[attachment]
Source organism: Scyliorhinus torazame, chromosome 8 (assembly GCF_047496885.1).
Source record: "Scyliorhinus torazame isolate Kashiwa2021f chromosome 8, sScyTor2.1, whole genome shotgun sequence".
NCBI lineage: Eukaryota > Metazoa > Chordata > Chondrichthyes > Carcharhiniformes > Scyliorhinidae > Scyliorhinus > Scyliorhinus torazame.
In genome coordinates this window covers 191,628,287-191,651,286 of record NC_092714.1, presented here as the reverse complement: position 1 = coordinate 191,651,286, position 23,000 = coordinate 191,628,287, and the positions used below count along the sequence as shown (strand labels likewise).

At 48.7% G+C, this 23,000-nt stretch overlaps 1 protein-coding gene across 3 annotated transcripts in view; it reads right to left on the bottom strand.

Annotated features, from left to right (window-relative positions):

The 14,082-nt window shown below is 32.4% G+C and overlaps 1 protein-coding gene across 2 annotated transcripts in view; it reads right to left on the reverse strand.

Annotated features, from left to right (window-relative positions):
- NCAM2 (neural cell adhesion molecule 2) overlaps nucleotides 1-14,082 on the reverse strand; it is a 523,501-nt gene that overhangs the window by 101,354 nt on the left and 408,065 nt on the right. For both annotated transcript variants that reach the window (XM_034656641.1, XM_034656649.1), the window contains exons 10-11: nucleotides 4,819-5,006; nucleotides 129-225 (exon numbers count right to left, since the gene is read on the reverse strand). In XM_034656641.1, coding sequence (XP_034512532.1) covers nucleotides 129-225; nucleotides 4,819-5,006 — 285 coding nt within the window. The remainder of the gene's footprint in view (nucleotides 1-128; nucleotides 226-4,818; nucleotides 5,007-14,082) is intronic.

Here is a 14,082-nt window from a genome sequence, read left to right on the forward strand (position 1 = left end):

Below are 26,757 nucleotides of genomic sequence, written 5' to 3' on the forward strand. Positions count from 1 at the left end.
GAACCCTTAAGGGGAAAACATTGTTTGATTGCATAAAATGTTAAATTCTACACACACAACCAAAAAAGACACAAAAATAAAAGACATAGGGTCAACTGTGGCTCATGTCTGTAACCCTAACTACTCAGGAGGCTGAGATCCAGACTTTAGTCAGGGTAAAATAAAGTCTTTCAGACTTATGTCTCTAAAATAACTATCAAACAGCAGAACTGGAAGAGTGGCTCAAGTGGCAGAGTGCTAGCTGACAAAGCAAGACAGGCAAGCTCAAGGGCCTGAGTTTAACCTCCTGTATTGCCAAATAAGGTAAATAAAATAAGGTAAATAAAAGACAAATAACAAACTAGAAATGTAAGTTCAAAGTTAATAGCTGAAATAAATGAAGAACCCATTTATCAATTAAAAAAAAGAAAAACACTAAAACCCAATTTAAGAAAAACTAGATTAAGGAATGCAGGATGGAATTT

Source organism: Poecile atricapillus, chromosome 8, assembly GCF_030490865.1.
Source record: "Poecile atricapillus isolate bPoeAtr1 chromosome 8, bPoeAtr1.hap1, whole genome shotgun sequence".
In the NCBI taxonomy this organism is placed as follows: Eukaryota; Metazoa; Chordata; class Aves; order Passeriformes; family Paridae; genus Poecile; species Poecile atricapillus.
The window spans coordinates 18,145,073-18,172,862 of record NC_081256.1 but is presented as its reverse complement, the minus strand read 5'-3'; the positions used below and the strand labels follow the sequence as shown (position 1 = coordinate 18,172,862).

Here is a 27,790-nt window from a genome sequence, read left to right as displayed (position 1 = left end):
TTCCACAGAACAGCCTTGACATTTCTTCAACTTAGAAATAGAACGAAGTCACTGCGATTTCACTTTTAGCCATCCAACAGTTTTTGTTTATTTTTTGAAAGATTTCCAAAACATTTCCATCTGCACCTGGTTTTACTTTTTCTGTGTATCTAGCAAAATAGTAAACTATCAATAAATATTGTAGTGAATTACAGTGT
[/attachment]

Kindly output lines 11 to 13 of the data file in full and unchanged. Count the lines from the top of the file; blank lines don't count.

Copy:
Below are 26,757 nucleotides of genomic sequence, written 5' to 3' on the forward strand. Positions count from 1 at the left end.
GAACCCTTAAGGGGAAAACATTGTTTGATTGCATAAAATGTTAAATTCTACACACACAACCAAAAAAGACACAAAAATAAAAGACATAGGGTCAACTGTGGCTCATGTCTGTAACCCTAACTACTCAGGAGGCTGAGATCCAGACTTTAGTCAGGGTAAAATAAAGTCTTTCAGACTTATGTCTCTAAAATAACTATCAAACAGCAGAACTGGAAGAGTGGCTCAAGTGGCAGAGTGCTAGCTGACAAAGCAAGACAGGCAAGCTCAAGGGCCTGAGTTTAACCTCCTGTATTGCCAAATAAGGTAAATAAAATAAGGTAAATAAAAGACAAATAACAAACTAGAAATGTAAGTTCAAAGTTAATAGCTGAAATAAATGAAGAACCCATTTATCAATTAAAAAAAAGAAAAACACTAAAACCCAATTTAAGAAAAACTAGATTAAGGAATGCAGGATGGAATTT

Source organism: Poecile atricapillus, chromosome 8, assembly GCF_030490865.1.